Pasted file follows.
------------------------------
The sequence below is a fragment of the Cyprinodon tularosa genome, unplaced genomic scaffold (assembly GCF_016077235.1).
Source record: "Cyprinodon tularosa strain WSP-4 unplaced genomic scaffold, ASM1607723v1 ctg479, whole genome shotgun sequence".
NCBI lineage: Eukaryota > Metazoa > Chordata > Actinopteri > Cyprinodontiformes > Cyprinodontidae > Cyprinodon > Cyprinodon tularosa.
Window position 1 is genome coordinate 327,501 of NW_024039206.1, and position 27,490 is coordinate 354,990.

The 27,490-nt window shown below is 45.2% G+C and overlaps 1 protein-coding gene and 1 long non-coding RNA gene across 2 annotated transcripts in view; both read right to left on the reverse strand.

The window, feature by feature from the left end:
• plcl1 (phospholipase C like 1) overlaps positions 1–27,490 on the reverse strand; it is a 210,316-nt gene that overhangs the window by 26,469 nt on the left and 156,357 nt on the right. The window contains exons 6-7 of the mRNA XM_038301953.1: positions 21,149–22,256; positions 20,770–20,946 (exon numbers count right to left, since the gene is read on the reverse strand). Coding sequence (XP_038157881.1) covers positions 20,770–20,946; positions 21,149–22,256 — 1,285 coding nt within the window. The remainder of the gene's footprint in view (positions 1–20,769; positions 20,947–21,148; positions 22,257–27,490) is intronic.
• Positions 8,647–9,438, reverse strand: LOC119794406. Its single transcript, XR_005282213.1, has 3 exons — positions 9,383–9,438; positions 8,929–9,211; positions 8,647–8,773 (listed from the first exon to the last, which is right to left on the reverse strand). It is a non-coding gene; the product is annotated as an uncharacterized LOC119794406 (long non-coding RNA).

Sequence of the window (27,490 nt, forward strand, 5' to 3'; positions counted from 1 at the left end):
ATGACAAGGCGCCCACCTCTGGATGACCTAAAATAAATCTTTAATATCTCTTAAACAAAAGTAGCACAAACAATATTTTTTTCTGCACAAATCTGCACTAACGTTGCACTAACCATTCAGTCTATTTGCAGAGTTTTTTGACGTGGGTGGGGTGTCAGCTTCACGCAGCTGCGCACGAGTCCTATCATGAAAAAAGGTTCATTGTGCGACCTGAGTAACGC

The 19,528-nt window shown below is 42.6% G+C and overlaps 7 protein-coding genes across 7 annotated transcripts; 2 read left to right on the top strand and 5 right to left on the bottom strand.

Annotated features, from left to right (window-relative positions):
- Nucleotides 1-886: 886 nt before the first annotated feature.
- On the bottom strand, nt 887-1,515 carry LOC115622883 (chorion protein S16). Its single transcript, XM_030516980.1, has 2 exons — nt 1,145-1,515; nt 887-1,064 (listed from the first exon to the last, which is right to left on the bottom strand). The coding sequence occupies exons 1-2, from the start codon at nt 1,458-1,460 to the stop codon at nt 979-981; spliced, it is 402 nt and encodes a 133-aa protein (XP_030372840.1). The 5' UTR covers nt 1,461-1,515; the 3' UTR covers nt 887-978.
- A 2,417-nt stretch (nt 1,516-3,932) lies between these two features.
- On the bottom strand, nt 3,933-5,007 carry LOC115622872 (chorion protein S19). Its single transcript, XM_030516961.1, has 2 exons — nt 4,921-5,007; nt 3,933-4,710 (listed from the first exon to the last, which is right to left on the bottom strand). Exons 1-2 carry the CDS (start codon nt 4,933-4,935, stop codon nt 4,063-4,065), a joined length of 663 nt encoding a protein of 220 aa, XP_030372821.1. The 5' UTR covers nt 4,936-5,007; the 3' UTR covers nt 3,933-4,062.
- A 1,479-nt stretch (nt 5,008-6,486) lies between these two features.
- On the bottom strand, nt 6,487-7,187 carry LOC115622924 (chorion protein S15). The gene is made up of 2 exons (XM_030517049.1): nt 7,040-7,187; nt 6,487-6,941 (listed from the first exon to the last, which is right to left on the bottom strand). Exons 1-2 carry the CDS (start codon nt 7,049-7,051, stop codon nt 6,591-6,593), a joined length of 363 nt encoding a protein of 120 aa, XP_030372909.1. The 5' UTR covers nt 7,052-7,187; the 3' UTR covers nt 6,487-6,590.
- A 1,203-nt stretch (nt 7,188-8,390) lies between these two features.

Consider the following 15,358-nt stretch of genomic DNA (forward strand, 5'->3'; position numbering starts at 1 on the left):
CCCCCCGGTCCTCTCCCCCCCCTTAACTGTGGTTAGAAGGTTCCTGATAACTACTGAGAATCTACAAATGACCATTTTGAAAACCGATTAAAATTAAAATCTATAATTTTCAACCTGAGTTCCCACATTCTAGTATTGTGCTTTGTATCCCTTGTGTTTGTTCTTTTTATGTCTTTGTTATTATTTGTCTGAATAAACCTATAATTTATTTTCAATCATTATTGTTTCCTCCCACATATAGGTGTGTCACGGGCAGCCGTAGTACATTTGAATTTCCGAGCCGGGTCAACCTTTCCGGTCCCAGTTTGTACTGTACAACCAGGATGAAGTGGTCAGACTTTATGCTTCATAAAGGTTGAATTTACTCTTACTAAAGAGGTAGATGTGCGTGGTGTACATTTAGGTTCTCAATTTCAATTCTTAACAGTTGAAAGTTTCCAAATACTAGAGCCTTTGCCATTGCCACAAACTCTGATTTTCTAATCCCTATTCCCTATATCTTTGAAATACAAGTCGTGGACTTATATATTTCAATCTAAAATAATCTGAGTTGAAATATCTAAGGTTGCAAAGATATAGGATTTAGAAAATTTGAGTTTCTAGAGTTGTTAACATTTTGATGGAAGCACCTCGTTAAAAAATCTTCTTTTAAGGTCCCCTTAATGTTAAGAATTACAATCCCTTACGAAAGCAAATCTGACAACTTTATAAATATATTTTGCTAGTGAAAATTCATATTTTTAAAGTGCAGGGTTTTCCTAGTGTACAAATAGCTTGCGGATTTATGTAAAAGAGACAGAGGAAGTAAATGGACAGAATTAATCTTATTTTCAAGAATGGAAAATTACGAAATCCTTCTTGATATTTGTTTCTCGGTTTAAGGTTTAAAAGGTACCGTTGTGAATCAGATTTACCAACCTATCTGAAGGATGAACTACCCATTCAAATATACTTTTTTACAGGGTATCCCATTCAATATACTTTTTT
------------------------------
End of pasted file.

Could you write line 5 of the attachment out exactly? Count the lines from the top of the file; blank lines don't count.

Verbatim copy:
The 27,490-nt window shown below is 45.2% G+C and overlaps 1 protein-coding gene and 1 long non-coding RNA gene across 2 annotated transcripts in view; both read right to left on the reverse strand.